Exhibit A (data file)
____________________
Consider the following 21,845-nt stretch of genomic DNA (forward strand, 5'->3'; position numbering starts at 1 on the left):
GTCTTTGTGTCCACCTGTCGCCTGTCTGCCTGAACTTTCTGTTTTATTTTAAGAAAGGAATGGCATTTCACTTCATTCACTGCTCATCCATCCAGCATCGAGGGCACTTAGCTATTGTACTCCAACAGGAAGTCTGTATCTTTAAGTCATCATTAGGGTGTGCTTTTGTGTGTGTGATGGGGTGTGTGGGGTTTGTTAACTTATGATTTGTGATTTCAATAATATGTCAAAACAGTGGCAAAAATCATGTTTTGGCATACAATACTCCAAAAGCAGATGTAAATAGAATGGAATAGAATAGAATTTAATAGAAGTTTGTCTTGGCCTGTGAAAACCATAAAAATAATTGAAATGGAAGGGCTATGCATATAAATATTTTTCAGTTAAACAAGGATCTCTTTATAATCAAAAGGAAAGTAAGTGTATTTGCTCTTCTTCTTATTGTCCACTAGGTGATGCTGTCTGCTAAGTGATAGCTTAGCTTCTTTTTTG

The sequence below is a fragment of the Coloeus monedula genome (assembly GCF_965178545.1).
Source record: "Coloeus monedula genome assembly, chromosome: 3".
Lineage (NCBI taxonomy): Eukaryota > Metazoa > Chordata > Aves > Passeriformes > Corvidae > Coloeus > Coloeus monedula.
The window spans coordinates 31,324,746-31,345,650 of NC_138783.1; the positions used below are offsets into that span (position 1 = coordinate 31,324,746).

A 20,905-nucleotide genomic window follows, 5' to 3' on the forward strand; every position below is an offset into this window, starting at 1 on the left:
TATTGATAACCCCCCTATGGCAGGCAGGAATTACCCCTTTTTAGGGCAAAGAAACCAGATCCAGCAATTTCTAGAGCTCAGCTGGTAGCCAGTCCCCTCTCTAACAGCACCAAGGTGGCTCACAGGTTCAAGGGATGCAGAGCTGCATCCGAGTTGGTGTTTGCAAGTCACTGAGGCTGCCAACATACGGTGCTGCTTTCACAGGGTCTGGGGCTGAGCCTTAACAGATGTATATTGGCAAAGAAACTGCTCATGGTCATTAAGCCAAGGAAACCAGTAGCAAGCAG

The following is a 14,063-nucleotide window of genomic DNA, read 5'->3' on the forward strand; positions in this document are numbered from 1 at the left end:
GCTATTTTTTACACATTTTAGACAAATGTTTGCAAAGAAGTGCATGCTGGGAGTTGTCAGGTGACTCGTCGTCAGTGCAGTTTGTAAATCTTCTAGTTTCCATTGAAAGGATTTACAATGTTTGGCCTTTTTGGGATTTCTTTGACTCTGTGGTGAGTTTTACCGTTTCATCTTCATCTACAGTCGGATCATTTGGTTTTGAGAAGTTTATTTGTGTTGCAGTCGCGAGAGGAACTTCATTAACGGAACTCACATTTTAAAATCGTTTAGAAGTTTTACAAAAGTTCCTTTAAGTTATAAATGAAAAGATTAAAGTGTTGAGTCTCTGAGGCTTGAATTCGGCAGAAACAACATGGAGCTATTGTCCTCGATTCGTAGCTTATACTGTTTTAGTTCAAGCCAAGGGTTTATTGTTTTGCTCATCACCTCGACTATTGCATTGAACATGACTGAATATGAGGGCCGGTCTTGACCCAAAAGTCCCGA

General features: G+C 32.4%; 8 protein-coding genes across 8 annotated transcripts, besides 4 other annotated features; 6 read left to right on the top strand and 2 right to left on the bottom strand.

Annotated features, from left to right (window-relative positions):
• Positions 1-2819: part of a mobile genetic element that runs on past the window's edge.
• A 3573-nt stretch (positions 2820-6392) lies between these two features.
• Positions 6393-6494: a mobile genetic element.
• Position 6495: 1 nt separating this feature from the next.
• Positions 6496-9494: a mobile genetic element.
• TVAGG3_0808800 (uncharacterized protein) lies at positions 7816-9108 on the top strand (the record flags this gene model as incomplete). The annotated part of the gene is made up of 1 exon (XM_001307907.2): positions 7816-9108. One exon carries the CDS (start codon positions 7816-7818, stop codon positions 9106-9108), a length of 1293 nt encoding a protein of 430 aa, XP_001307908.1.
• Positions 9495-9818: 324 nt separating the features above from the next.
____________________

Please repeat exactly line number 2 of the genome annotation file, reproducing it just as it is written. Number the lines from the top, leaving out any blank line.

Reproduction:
GTCTTTGTGTCCACCTGTCGCCTGTCTGCCTGAACTTTCTGTTTTATTTTAAGAAAGGAATGGCATTTCACTTCATTCACTGCTCATCCATCCAGCATCGAGGGCACTTAGCTATTGTACTCCAACAGGAAGTCTGTATCTTTAAGTCATCATTAGGGTGTGCTTTTGTGTGTGTGATGGGGTGTGTGGGGTTTGTTAACTTATGATTTGTGATTTCAATAATATGTCAAAACAGTGGCAAAAATCATGTTTTGGCATACAATACTCCAAAAGCAGATGTAAATAGAATGGAATAGAATAGAATTTAATAGAAGTTTGTCTTGGCCTGTGAAAACCATAAAAATAATTGAAATGGAAGGGCTATGCATATAAATATTTTTCAGTTAAACAAGGATCTCTTTATAATCAAAAGGAAAGTAAGTGTATTTGCTCTTCTTCTTATTGTCCACTAGGTGATGCTGTCTGCTAAGTGATAGCTTAGCTTCTTTTTTG